Oregon Makes it More Difficult to Refuse Vaccination. And That’s a Good Thing.

Last week, the Oregon senate passed a bill that would make it more difficult for parents to refuse to vaccinate their children. This is a very good thing.

Of all the states in the country, Oregon has the worst vaccination rate. In the state, 6.4 percent of parents get a vaccine exemption, and that’s up from 5.8 percent last year. This number was less than two percent in 2001. Right now, state law requires that children be vaccinated to go to public and private school, as well as to use certified child care facilities. But parents can seek an exemption based on either a medical or religious concerns. Lots of Oregonian parents are choosing to forgo vaccinations because they erroneously believe that vaccines are dangerous.

For the uninitiated, this entire problem started back in 1998 with the publication of a study by Andrew Wakefield that purported to link the measles-mumps-rubella (MMR) vaccine with autism spectrum disorder (ASD). This study was, however, not just shoddy, but downright fraudulent. Studies conducted since Wakefield’s have found no link between vaccines and ASD, but that hasn’t kept the myth from growing roots in the minds of parents around the world.

This new bill targets the non-medical immunization exemptions. Parents who want a religious-based exemption would have to consult directly with a doctor or watch an educational video about the risks and benefits of vaccines. Then, if the parents choose to withhold the vaccinations from their children, they will have to provide proof of that of the educational consultation to schools and day cares before they enroll their child.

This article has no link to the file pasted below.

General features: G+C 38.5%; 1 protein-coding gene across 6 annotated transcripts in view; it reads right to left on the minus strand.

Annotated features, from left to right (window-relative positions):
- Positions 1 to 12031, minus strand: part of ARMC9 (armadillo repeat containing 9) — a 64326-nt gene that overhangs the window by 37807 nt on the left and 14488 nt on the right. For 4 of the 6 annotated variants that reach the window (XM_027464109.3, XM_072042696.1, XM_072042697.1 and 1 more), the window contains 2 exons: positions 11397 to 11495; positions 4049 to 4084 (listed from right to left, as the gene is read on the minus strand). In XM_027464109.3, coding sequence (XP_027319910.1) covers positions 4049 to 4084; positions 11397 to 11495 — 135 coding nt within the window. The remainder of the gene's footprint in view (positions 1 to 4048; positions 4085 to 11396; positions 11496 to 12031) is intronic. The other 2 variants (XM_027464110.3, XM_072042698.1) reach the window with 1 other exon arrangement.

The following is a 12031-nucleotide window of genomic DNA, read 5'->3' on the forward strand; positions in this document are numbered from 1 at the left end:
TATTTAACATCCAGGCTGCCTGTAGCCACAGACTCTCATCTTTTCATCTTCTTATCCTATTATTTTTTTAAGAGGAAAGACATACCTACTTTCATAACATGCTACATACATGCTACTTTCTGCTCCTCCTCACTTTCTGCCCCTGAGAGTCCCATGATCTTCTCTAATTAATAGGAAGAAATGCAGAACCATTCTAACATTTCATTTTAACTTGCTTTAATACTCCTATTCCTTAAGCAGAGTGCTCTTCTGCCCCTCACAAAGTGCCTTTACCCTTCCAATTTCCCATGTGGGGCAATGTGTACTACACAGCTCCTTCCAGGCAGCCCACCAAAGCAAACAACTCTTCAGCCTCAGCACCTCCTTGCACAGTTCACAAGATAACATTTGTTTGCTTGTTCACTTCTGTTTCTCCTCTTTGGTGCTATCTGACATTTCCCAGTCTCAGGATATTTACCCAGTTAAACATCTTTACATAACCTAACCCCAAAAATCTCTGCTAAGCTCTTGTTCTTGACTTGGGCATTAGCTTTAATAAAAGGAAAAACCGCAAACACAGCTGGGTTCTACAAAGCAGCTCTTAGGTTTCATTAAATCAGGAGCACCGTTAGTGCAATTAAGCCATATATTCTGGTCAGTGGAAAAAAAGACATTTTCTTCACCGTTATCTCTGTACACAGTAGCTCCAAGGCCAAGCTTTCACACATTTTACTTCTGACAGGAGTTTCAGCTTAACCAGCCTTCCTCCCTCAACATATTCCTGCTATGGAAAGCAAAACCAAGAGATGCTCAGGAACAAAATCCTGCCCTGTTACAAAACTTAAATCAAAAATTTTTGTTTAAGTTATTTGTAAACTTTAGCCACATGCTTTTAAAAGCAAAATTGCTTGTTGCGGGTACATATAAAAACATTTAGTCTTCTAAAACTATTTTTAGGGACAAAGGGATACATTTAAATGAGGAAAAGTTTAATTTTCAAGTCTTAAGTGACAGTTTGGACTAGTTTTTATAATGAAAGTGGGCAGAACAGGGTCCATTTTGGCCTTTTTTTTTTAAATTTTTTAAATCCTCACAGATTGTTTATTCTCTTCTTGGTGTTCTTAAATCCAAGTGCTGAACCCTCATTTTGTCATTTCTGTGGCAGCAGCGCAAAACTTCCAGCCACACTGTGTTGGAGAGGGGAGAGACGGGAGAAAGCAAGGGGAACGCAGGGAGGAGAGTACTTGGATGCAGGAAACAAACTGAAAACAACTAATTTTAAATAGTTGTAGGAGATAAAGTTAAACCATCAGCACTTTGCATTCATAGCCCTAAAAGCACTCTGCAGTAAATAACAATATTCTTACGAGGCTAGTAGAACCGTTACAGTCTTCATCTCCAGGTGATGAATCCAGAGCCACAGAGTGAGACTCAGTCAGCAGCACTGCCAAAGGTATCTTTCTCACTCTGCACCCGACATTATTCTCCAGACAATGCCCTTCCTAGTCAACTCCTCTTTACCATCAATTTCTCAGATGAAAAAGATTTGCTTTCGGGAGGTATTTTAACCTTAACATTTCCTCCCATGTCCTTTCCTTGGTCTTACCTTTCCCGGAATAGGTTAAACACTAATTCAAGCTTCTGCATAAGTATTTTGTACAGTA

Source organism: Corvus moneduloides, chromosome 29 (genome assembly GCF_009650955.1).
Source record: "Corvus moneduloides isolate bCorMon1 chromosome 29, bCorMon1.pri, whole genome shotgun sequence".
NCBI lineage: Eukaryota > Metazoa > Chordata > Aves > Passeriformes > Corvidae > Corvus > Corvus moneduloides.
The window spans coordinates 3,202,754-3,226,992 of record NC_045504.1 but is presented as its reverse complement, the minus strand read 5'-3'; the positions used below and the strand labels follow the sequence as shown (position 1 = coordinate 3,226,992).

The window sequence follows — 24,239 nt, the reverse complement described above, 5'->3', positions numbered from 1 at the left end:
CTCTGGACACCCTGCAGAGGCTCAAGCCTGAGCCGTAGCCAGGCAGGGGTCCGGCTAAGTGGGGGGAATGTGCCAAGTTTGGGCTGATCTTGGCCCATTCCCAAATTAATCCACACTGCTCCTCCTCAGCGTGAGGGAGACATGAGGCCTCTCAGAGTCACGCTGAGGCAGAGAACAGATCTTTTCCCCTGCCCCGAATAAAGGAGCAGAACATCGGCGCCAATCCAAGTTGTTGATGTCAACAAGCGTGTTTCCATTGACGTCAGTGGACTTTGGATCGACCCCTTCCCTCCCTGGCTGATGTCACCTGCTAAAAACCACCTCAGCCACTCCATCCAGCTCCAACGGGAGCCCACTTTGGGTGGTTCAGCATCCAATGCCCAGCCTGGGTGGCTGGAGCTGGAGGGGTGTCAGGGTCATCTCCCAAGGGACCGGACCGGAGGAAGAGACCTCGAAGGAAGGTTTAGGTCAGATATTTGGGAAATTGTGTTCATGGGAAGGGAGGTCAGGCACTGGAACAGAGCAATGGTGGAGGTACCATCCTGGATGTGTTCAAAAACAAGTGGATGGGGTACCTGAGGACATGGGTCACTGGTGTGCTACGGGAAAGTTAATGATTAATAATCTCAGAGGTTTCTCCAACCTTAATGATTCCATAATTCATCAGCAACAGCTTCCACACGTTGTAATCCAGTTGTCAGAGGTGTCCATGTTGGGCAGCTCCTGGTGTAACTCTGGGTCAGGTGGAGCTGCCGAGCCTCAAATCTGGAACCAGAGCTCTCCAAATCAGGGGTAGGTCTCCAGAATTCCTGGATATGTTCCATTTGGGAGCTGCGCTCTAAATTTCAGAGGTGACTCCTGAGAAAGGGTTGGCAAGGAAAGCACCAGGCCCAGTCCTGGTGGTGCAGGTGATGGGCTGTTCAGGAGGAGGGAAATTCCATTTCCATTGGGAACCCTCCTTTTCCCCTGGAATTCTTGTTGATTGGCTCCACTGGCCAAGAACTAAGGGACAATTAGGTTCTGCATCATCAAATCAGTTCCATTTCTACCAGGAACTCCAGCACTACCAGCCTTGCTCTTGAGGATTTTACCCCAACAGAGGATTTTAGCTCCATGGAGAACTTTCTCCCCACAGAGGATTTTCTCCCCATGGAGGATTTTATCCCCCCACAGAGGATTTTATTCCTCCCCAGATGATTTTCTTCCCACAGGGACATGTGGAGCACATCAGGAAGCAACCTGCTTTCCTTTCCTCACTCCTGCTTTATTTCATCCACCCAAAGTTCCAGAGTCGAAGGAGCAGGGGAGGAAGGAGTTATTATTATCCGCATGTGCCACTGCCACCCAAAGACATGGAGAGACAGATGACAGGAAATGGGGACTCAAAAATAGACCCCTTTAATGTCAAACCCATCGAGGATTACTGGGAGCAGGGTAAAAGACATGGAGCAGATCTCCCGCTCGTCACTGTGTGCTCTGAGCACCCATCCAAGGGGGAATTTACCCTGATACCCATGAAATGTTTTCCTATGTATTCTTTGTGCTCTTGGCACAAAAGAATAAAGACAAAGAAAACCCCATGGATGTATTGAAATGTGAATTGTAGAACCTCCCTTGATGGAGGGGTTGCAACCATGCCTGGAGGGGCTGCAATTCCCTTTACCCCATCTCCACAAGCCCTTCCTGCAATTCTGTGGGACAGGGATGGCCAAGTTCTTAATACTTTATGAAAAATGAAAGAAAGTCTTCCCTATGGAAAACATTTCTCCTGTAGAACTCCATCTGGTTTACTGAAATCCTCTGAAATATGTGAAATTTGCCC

To be honest, I’m unconvinced that any amount of accurate education about immunizations will make a difference with the hardcore anti-vaccination crowd. But hopefully this will scoop up the parents who have been seduced by the unabashed fear-mongering and save some lives.

There is the predictable outrage coming from people who are oh-so concerned about the rights of the parents to raise their children. According to state senator Jeff Kruse, “I’m getting very tired of this legislative assembly and this body taking away the choices of parents as to how they raise their kids.”

I do understand the complaint. Here it is, the state, telling you, a parent, that you must inject some mysterious liquid into your precious baby. I empathize. Last year Congress held hearings on the increase in autism, and those long ago debunked myths came up. When a misinformation campaign gets that far, I understand how it could make parents a little skittish.